The Federal Energy Regulatory Commission (FERC) uses a flawed process to evaluate the need for new, long-lasting gas infrastructure such as interstate pipelines, resulting in a certification process that fails to serve the public interest. As FERC begins to re-examine its approval process for new natural gas infrastructure, our report analyzes the Commission’s authority to consider a broader range of factors when deciding whether a proposed project is in the public interest. The report offers four key recommendations for reform.

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  • Comments to EPA and Army Corps of Engineers on Proposed Revised Definition of “Waters of the United States”

    The Environmental Protection Agency and Army Corps of Engineers recently proposed a rule to return to the pre-2015 definition of the term “waters of the United States” under the Clean Water Act. We submitted comments encouraging the agencies to more fully elucidate the benefits from the proposed regulation, as the current economic analysis understates the rule's positive environmental effects.

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  • Comments on Chumash Heritage National Marine Sanctuary

    Policy Integrity submitted comments to the National Oceanic and Atmospheric Administration (NOAA) on its Notice of Intent to Conduct Scoping and To Prepare a Draft Environmental Impact Statement for the Proposed Chumash Heritage National Marine Sanctuary. Our comments describe some of the potential environmental and economic benefits of marine conservation, and suggest potential ways for NOAA to ensure that its environmental impact statement fully evaluates these effects.

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  • Comments to EPA on Oil and Gas Sector Methane Standards

    In November 2021, EPA proposed standards to regulate methane emissions from new and existing sources in the oil and natural gas sector. Policy Integrity submitted comments supporting the proposed standards, and recommending that EPA strengthen its proposal by regulating additional leaky sources; conducting a distributional analysis of the rule's expected impacts; extending the time frame of its analysis; quantifying co-benefits; and disaggregating costs and benefits to demonstrate that its proposed standards are both individually and cumulatively net beneficial.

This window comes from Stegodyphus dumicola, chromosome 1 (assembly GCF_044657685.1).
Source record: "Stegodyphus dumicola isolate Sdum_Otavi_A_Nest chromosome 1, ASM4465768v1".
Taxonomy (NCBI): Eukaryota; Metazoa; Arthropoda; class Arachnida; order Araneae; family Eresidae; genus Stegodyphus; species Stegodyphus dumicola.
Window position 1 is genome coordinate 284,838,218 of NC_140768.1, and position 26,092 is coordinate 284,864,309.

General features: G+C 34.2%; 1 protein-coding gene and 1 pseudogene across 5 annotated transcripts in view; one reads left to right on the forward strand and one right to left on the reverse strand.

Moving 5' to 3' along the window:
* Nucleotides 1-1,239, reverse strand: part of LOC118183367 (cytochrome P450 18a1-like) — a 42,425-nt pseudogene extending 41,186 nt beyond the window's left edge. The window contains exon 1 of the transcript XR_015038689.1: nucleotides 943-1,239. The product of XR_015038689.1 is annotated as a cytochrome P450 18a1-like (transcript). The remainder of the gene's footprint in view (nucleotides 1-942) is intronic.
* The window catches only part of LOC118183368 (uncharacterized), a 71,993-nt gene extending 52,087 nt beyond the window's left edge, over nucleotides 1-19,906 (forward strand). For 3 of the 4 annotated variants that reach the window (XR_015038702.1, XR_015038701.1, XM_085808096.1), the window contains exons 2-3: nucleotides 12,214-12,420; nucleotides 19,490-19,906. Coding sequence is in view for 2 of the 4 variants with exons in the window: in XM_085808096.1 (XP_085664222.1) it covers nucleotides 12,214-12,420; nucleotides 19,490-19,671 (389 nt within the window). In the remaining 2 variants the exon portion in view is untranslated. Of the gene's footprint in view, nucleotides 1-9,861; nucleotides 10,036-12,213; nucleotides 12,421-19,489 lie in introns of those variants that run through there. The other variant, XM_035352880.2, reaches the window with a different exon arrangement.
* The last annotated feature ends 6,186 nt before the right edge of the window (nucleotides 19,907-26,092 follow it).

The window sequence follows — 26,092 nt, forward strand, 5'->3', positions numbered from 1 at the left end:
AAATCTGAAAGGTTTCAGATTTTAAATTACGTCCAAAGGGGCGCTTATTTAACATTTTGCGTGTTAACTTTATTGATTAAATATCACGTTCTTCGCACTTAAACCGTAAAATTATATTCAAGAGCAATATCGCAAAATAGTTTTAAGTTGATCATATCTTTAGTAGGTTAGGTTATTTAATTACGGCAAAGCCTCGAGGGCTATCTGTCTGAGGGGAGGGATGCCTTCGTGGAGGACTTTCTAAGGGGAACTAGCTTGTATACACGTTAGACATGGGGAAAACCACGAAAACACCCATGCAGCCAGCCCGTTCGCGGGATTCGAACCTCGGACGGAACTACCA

We also submitted joint comments with a coalition of other environmental groups on EPA's use of the social cost of greenhouse gases (SC-GHG) in its proposed regulation, recommending that the agency expand its justification of its discount rates and inclusion of global damages in the SC-GHG, and affirm that the SC-GHG is a lower bound of projected climate impacts.

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  • Comments to FHWA on EV Charging Infrastructure

    The new Bipartisan Infrastructure Law establishes two funding programs through the Federal Highway Administration (FHWA) to invest in the deployment of electric vehicle (EV) charging infrastructure. In November, FHWA issued a request for information to shape forthcoming guidance for these programs and emphasized its interest in information on how the guidance could incorporate equity considerations. Policy Integrity submitted comments recommending steps that FHWA and applicants to these funding programs can take to rigorously consider the distributional effects of proposed EV charging infrastructure and factor those effects into ultimate grantmaking decisions. Our comments also recommend that FHWA require applicants to promote robust stakeholder engagement while funding proposals are being developed.